This Sunday’s New York Times included an incredible op-ed piece from National Review’s Ramesh Ponnuru. Juxtaposing this election cycle with 1992 and the so-called “year of the woman” (because so many women candidates succeeded at the ballot box), Ponnuru shows who will usher in 2010’s Year of the Pro-life Woman.
WHEN President George W. Bush signed the bill banning partial-birth abortion in 2003, supportive legislators gathered around for a photograph. All of them were men. Nancy Pelosi, then the House minority leader, called the image “a slap in the face to women across America.”
My fellow pro-lifers winced at the picture — both because it offered Ms. Pelosi a political opportunity and because it reflected an enduring political weakness of our movement. American women are just as likely to be pro-life as American men, but few pro-life women have gone into politics.
The Gallup organization recently concluded that “abortion polling since the mid-1970s finds few remarkable distinctions between men’s and women’s views on the legality of abortion.” It has found that 48 percent of American women consider themselves pro-life, while 45 percent consider themselves pro-choice.
There are many millions of pro-life women, but there are only 13 in the House. The Senate has no pro-life women. Even Kay Bailey Hutchison, the Texas Republican who votes with pro-lifers on many issues, says she favors Roe v. Wade. All of the women who have served on the Supreme Court have supported Roe, too.
Pro-life women have not even found representation among Republican first ladies, all of whom in the post-Roe era have been pro-choice. One reason that Sarah Palin’s nomination for vice president in 2008 was so immediately polarizing is that she instantly became the most prominent pro-life woman American politics has ever produced.
Sarah Palin is about to get some company. Two pro-life women won Republican nominations for the Senate this week. A Tea Party favorite, Sharron Angle, and the former Hewlett-Packard chief executive Carly Fiorina are running for the Senate from Nevada and California, respectively.
A third pro-life woman, Susana Martinez, became the party’s nominee for governor of New Mexico, and a fourth, Nikki Haley, a South Carolina state legislator, is expected to be a gubernatorial nominee in her state. If they win their primaries, Kelly Ayotte, the former attorney general of New Hampshire, and Jane Norton, the former lieutenant governor of Colorado, will also be pro-life Senate candidates in November.
None of these candidates is a single-issue pro-lifer. But these women have not been shy about discussing the issue, either. Neither Ms. Fiorina nor Ms. Haley would have been likely to get Ms. Palin’s endorsement — valuable in a Republican primary — without firmly opposing abortion. Likewise, Ms. Angle would not have been able to unite populist conservatives and beat the party establishment’s candidate had she been pro-choice.
The number of pro-life women running for office has increased, perhaps paradoxically, because of the social changes of the last few decades. The first generation of women to become active in politics strongly identified as feminist and considered abortion rights central to their feminism. Pro-life women were more likely to be full-time homemakers. Their invisibility on the public stage contributed to an impression that the vast majority of women were pro-choice.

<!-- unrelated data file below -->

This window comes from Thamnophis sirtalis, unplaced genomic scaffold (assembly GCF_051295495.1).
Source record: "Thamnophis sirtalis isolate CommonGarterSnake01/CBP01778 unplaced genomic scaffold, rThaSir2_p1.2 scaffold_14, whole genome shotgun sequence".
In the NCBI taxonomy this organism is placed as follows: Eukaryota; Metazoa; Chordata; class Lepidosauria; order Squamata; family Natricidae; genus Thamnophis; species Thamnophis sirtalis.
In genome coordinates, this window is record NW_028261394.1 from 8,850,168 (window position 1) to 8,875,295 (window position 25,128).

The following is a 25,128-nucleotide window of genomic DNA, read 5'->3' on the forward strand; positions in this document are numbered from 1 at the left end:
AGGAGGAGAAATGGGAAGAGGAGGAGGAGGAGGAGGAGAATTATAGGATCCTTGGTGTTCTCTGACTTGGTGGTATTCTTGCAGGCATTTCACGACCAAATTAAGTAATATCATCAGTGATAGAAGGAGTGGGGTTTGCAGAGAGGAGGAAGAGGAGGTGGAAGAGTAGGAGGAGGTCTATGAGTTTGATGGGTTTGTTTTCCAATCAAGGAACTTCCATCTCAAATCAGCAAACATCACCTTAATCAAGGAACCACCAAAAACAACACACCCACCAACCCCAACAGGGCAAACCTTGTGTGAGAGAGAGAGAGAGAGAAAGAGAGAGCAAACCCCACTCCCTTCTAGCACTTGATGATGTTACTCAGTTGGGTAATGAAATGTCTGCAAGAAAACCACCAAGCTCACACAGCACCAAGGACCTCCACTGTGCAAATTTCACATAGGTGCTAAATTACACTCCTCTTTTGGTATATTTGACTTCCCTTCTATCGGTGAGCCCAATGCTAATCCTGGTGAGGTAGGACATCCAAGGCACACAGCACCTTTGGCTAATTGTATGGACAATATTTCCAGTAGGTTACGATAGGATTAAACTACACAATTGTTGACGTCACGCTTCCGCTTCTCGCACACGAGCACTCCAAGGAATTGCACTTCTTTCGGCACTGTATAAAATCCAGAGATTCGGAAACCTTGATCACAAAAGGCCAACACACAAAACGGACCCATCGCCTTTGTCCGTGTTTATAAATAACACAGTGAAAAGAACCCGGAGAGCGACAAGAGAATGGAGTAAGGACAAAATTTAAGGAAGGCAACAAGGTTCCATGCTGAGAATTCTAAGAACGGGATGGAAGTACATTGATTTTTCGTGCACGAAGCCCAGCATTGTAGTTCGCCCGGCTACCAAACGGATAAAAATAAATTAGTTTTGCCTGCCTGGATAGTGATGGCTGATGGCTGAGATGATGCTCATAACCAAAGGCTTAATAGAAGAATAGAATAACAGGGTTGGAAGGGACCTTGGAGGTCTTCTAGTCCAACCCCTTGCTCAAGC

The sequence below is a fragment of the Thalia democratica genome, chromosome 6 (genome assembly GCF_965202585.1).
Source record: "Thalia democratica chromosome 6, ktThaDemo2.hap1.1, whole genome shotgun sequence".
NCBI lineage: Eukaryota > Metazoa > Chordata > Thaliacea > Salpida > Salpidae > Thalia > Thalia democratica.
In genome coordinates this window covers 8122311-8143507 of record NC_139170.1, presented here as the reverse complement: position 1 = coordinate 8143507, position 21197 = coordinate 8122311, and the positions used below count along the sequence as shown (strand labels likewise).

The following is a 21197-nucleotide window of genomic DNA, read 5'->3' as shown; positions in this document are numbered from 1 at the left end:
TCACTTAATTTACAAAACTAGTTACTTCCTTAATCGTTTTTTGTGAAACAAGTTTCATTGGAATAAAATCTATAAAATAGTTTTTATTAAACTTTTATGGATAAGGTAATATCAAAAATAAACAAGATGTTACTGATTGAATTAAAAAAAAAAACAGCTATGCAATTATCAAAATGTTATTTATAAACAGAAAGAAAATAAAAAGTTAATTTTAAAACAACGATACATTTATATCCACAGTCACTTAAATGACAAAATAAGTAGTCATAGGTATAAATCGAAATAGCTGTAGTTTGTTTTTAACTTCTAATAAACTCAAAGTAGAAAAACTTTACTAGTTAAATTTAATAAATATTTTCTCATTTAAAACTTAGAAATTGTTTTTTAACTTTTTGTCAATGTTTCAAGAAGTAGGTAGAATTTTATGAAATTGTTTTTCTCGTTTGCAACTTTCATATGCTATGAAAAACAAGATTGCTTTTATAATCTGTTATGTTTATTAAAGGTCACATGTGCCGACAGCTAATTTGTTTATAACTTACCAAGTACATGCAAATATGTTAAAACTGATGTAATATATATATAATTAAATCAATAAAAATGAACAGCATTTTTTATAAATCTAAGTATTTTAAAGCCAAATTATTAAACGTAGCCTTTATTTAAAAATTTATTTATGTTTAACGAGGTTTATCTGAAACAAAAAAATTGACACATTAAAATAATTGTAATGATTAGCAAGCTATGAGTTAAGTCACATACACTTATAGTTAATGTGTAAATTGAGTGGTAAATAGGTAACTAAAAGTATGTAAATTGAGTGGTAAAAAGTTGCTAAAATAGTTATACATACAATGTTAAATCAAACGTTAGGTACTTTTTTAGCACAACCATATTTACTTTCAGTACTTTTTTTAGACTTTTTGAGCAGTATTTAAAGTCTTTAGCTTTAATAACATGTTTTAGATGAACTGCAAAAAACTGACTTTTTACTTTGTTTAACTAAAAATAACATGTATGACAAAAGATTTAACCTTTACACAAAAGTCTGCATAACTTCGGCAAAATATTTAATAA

These days socially conservative women are likely to have careers, too. The growing number of Americans who consider themselves pro-life suggests that fewer people, of either sex, consider access to abortion to be crucial to women’s economic success. The pro-life stance generally wins Republicans votes in general elections, because pro-lifers are more likely to vote on the issue than pro-choicers are.
That advantage is likely to be more pronounced for pro-life women running for office. Kellyanne Conway, a Republican pollster, says that her surveys have found that voters respond more positively to the pro-life message when it comes from women. Pro-life women won’t be suspected, or credibly accused, of opposing abortion because they want to keep women in their place; they can therefore talk about the issue less defensively than male pro-lifers sometimes do.
Pro-life women can also soften the message: Ms. Fiorina has said, “I myself was not able to have children of my own, and so I know what a precious gift life is.” It’s hard to imagine a male politician making that comment. These women will make it easier for pro-lifers to discuss the issue in the terms we want to discuss it: as a plea for justice for a vulnerable group.
Some of these pro-life women are bound to win their elections, and that will surely change the tenor of the national conversation about abortion. For instance, previous abortion debates in the Senate have pitted Ms. Boxer against Rick Santorum, the former senator from Pennsylvania. Next time the gender divide won’t be so stark.
Political journalists called 1992 “the year of the woman” because so many female candidates won Senate seats that year — including Barbara Boxer, who was elevated from the House. All those women supported abortion rights. “We have been waiting for our 1992,” says Marjorie Dannenfelser, the president of the Susan B. Anthony List, which encourages pro-life women to run for Congress. Her wait is coming to an end.